This is the tenth post in the series 12 Days of Ideas: Building & Marketing Web Products.
Illustrated by Krista Seidl
Much ink has been spilled on the topic of failure this year, and I can’t get enough.
Failure is scary, inevitable, and endlessly instructive. I’d rather succeed, but I learn more from my mistakes. All the attention currently being paid to this subject helps me squash the fear of failing. I need to embrace it, expect it, even plan for it.
“I think we need failure to keep us adhered to our proper path.”
— Brad Smith, The Great Discontent
“Pixar’s in-house theory is: Be wrong as fast as you can. Mistakes are an inevitable part of the creative process, so get right down to it and start making them.”
— Hugo Lindgren, Be Wrong as Fast as You Can
I love that idea. Start making mistakes immediately. It must become okay to be wrong in our work; ideally you’re surrounded by people who expect it.
“Give people opportunities, cultivate talent, and let people fail while still supporting them. It’s the only way you learn… But people need to be allowed to do that to learn.”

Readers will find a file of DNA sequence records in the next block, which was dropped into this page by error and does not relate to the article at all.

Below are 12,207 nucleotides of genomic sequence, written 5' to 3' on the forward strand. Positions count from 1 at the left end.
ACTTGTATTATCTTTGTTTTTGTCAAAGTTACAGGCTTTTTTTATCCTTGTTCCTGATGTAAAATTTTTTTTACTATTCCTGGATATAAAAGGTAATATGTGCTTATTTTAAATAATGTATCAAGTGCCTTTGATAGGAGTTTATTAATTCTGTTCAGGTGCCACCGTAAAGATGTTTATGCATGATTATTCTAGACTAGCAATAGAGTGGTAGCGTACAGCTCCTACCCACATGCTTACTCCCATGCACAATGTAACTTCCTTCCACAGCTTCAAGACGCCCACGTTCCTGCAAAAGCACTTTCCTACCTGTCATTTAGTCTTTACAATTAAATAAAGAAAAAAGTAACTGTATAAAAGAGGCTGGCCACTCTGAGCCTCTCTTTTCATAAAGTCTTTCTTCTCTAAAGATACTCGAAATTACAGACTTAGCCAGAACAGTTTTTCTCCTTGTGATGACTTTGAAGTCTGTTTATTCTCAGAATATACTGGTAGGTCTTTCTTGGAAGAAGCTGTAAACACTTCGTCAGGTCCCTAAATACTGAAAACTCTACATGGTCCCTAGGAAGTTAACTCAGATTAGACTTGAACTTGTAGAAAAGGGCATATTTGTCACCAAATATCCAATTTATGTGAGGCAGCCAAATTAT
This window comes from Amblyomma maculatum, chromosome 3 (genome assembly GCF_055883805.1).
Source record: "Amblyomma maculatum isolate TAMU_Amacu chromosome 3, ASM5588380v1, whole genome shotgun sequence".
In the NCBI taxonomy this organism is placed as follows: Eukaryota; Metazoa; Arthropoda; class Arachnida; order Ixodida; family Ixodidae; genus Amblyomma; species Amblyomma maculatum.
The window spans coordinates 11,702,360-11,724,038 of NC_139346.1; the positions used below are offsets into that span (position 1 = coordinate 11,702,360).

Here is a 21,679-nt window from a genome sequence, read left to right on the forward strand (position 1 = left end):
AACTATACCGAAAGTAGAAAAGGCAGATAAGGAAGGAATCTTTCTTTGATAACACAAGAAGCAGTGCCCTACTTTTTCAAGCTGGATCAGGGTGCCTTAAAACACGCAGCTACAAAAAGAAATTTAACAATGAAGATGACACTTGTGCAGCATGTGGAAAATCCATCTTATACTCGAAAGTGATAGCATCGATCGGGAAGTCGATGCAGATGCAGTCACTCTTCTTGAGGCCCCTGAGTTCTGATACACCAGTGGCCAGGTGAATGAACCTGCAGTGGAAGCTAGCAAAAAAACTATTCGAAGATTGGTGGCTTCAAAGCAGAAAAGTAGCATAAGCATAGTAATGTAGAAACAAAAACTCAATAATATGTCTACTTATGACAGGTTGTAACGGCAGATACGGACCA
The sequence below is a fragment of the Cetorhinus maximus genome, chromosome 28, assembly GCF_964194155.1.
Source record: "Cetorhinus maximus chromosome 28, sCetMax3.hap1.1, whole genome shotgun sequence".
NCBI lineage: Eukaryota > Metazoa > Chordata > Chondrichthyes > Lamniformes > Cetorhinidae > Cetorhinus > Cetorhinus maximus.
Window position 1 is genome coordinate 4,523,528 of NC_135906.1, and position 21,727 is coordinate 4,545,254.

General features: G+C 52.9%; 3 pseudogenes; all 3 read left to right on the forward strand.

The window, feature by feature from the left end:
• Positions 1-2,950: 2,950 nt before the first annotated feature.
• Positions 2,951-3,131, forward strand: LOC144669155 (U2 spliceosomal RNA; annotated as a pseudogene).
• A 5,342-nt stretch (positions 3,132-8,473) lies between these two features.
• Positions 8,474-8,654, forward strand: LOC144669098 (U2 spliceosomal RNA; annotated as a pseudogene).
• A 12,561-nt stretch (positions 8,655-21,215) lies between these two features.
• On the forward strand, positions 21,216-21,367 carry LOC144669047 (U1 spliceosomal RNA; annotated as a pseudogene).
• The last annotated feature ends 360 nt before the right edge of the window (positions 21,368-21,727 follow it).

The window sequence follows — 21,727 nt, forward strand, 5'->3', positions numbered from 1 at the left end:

— Gmunk, The Great Discontent
Too often I’ve gnashed my teeth worrying about producing something that might fail. It’s refreshing to think about anticipating and learning from failing, to work without the fear of having chosen the wrong idea, the doomed path. If we can get down those paths quickly and with a little help from our friends, we’ll be on to better things. As one of my favorite pastors writing today puts it:
“Putting one foot ahead of the other is the best way to survive disillusionment, because the real danger is not the territory itself but getting stuck in it.”
— Barbara Brown Taylor, The Preaching Life
Substitute ‘failure’ for ‘disillusionment’, and the idea is the same. Keep working, fail quickly, and move on.